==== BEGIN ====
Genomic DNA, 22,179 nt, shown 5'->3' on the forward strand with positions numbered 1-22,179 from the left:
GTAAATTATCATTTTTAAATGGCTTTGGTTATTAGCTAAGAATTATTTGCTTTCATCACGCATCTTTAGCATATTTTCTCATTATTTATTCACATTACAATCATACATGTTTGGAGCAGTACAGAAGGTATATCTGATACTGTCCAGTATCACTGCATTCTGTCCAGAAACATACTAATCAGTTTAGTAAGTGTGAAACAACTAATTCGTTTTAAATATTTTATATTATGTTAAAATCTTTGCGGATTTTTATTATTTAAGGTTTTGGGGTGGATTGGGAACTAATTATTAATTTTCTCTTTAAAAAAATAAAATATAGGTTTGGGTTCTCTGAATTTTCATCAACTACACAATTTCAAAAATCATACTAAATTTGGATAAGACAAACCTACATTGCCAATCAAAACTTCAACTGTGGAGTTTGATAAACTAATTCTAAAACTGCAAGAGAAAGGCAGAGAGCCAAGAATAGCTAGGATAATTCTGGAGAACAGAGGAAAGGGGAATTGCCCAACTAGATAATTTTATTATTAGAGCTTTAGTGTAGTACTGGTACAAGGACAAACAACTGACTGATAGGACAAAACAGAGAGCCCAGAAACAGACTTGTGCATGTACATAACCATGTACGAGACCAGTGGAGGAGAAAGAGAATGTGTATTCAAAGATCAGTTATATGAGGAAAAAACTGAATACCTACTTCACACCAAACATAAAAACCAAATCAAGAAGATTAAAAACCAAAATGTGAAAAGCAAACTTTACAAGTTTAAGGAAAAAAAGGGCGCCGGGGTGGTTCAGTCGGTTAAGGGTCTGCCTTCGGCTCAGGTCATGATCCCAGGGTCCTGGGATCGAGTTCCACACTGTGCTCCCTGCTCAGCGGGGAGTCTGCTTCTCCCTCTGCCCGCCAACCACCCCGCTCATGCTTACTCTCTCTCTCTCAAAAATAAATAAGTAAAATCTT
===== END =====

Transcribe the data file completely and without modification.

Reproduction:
Genomic DNA, 22,179 nt, shown 5'->3' on the forward strand with positions numbered 1-22,179 from the left:
GTAAATTATCATTTTTAAATGGCTTTGGTTATTAGCTAAGAATTATTTGCTTTCATCACGCATCTTTAGCATATTTTCTCATTATTTATTCACATTACAATCATACATGTTTGGAGCAGTACAGAAGGTATATCTGATACTGTCCAGTATCACTGCATTCTGTCCAGAAACATACTAATCAGTTTAGTAAGTGTGAAACAACTAATTCGTTTTAAATATTTTATATTATGTTAAAATCTTTGCGGATTTTTATTATTTAAGGTTTTGGGGTGGATTGGGAACTAATTATTAATTTTCTCTTTAAAAAAATAAAATATAGGTTTGGGTTCTCTGAATTTTCATCAACTACACAATTTCAAAAATCATACTAAATTTGGATAAGACAAACCTACATTGCCAATCAAAACTTCAACTGTGGAGTTTGATAAACTAATTCTAAAACTGCAAGAGAAAGGCAGAGAGCCAAGAATAGCTAGGATAATTCTGGAGAACAGAGGAAAGGGGAATTGCCCAACTAGATAATTTTATTATTAGAGCTTTAGTGTAGTACTGGTACAAGGACAAACAACTGACTGATAGGACAAAACAGAGAGCCCAGAAACAGACTTGTGCATGTACATAACCATGTACGAGACCAGTGGAGGAGAAAGAGAATGTGTATTCAAAGATCAGTTATATGAGGAAAAAACTGAATACCTACTTCACACCAAACATAAAAACCAAATCAAGAAGATTAAAAACCAAAATGTGAAAAGCAAACTTTACAAGTTTAAGGAAAAAAAGGGCGCCGGGGTGGTTCAGTCGGTTAAGGGTCTGCCTTCGGCTCAGGTCATGATCCCAGGGTCCTGGGATCGAGTTCCACACTGTGCTCCCTGCTCAGCGGGGAGTCTGCTTCTCCCTCTGCCCGCCAACCACCCCGCTCATGCTTACTCTCTCTCTCTCAAAAATAAATAAGTAAAATCTT